HPL mentions the "Peck Garden" which is next door to "Hathaway and Douglass". The garden was apparently the yard of a private home. His Aunt Lillian was staying at a boarding house in Waterman St., and must have discovered that the view from her window looked out over the neighbor's beautiful garden. Our friend Donovan Loucks is an expert on Lovecraftian sites in Providence, and with some amazing detective work he found the very location!

Peck Garden mapDonovan writes: "I've highlighted (in red) three buildings on the 1918 plat map seen at right: from right to left they are 115 Waterman Street, 113 Waterman Street, and 109 Waterman Street. 115 is the boarding house at which Lillian was staying, 113 is identified on the map as the home of "W. A. Peck" (which must be the site of the "Peck garden"), and 109 is shown on the map as "W. Douglas Co.". Armed with these addresses, I returned to the house directories. (Note that I only have house directories from 1895 to 1936.)

The house at 115 Waterman Street where Lillian stayed seems to have been a boarding house beginning around 1917 and all the way through 1936. It appears to have been a private home prior to that. At no point is Lillian listed among the residents. It’s likely that she only lived at this location for a few months.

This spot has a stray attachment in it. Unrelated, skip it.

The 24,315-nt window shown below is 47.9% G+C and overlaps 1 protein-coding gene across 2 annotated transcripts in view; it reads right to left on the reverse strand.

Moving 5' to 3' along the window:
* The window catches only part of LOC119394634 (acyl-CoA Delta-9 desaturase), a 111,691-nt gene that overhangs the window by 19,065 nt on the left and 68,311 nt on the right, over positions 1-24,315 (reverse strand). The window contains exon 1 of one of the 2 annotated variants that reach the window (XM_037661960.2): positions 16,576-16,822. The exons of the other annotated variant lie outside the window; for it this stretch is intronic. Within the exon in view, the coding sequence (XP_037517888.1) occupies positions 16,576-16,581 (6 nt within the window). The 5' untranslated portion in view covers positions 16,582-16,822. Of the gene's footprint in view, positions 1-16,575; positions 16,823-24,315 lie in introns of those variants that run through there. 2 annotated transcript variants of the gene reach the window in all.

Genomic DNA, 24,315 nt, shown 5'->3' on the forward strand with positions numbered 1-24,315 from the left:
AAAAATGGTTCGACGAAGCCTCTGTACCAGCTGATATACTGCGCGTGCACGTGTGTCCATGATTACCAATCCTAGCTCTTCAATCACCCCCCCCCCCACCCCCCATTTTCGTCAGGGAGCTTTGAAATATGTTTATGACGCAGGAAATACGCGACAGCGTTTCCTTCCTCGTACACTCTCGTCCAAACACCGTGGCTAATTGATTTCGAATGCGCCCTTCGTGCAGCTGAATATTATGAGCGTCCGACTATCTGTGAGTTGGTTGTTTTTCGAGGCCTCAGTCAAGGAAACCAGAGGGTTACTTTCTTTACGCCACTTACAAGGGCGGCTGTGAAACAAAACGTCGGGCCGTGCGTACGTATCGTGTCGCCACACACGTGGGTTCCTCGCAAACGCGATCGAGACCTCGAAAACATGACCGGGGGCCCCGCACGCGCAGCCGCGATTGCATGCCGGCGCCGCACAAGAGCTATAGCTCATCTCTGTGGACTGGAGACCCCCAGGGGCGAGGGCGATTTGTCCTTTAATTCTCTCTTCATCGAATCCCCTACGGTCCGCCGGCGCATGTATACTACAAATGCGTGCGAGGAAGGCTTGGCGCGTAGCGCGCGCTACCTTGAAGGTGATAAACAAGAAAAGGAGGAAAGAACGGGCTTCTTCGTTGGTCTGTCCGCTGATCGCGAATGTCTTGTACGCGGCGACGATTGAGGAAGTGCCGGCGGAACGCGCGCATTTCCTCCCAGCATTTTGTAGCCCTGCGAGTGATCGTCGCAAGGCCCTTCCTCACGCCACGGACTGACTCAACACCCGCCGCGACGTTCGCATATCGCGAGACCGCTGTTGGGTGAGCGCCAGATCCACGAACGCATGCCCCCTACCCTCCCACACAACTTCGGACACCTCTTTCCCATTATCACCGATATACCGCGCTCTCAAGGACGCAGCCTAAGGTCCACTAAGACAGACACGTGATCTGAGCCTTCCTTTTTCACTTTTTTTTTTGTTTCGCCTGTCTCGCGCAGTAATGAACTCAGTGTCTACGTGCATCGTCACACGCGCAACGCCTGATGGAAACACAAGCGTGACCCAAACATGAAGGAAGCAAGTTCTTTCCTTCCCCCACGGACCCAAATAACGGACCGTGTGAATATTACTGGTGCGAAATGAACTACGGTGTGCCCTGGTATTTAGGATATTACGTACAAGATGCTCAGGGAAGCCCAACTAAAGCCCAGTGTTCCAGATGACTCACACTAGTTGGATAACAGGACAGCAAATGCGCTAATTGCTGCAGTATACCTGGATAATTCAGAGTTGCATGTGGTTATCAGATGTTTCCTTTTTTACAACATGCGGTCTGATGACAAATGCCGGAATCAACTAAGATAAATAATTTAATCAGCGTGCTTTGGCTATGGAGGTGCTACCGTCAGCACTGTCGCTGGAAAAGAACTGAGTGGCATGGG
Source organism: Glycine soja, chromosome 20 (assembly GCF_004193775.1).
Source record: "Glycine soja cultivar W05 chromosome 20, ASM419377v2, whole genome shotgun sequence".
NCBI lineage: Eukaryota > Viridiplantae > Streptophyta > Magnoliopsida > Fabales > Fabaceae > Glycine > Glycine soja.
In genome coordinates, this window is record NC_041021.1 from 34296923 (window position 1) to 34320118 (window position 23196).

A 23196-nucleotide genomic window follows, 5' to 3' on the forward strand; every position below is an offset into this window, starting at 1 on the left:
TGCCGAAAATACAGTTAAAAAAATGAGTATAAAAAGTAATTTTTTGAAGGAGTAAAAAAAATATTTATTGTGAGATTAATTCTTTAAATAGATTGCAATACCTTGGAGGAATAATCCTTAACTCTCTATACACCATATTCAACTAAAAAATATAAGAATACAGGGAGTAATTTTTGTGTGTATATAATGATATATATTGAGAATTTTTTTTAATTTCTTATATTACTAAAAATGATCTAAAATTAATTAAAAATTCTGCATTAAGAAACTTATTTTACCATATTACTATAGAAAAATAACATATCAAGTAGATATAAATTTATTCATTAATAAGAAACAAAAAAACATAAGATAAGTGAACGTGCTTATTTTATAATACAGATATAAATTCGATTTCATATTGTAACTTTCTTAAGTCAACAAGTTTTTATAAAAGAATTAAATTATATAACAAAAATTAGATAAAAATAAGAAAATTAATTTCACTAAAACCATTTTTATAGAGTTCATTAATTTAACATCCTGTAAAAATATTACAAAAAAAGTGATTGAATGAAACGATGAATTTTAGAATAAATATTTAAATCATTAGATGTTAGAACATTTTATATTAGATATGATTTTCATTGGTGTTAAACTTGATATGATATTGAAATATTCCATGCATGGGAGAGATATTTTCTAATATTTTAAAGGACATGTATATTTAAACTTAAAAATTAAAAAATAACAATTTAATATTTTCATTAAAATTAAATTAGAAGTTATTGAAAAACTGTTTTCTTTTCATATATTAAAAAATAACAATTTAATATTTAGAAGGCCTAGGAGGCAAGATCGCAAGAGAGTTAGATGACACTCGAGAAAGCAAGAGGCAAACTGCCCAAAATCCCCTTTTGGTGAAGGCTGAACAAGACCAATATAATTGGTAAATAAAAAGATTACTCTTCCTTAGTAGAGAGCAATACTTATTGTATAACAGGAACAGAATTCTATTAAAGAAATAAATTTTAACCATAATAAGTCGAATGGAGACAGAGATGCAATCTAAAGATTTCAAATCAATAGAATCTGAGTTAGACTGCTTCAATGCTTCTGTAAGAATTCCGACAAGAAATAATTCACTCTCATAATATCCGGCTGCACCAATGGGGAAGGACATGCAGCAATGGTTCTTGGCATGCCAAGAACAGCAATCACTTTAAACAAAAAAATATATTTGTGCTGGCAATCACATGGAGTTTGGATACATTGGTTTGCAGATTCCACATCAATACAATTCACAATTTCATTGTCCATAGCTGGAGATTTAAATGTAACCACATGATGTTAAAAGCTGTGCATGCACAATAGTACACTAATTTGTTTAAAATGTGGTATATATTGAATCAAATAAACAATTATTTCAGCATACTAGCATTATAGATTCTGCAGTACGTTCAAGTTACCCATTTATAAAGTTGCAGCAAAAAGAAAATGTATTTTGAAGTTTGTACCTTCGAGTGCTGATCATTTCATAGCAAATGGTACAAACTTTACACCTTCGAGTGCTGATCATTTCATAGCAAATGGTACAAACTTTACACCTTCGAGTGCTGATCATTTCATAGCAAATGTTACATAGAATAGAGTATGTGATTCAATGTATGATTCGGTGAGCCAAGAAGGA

The home at 113 Waterman Street was that of Walter A. and Louise L. Peck. The 1895 and 1903 directories just list Mr. Peck, the 1896 through 1901 directories list both Mr. and Mrs. Peck, and the 1905 to 1934 directories list Mrs. Peck only. These folks were probably Walter Asa Peck and Louisa (not Louise) Lyman Aborn Peck, who are both buried in Swan Point Cemetery. The only directory that indicates Mr. Peck’s occupation is the 1895 which merely says “wool”.

Note that on the map above I’ve also underlined what looks like the “L. L. Peck” property on Brook Street. I didn’t turn up anything in the house directories along that stretch of Brook Street between Waterman and Manning Streets, as if the lot was empty for decades. However, the map seems to show a driveway through this property to what may be a carriage house at the rear of the W. A. Peck property. It’s possible that a portion of the “Peck garden” was on this property as well.

Hathaway & DouglasFinally, the building at 109 Waterman Street is listed as William Douglas & Co., Contractors in the 1921 through 1934 directories. But there’s no mention of a “Hathaway”. Going back further, the company is listed as William Douglas & Co., Carpenters from 1920 back to 1905. Then the company name changes to William Douglass & Co., Carpenters in the 1903 and 1901 directories. Finally, Hathaway & Douglass, Carpenters appears in the 1900 directory, going all the way back to the 1895 directory. At left is their advertisement from the 1897 directory."

Donovan concludes: "Unfortunately, this entire area has been wiped clean and is now the site of the Brown University Sciences Library and Department of Computer Science."

In the postscripts to this letter, HPL asks his aunt if she can pick up a new calendar for 1926. We don't know if she did, but HPL's calendars from 1925 and 1927 are brilliantly preserved in the Brown Digital Repository.